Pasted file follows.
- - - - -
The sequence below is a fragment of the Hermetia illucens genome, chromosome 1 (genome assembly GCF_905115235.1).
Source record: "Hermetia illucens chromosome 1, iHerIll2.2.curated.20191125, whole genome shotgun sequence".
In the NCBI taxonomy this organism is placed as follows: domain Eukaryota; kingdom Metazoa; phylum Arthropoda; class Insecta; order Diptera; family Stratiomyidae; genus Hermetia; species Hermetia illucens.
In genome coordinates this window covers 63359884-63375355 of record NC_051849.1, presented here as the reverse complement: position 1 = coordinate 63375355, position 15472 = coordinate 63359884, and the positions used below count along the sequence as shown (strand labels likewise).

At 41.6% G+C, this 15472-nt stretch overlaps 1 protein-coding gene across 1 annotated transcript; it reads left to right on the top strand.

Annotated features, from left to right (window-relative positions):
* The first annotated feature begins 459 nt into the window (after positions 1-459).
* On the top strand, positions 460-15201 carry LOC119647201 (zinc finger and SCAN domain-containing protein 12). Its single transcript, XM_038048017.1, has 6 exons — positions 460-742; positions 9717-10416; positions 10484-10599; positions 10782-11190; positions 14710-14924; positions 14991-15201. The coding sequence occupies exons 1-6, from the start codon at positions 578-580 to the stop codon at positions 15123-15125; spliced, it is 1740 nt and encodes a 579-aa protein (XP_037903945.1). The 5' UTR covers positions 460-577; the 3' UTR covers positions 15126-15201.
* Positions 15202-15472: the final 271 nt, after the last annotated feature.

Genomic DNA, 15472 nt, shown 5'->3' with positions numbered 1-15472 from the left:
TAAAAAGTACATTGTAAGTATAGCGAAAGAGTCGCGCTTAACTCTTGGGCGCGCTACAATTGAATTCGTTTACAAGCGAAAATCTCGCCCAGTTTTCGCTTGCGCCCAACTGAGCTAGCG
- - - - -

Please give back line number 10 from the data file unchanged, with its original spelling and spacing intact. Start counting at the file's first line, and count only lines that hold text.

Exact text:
Genomic DNA, 15472 nt, shown 5'->3' with positions numbered 1-15472 from the left: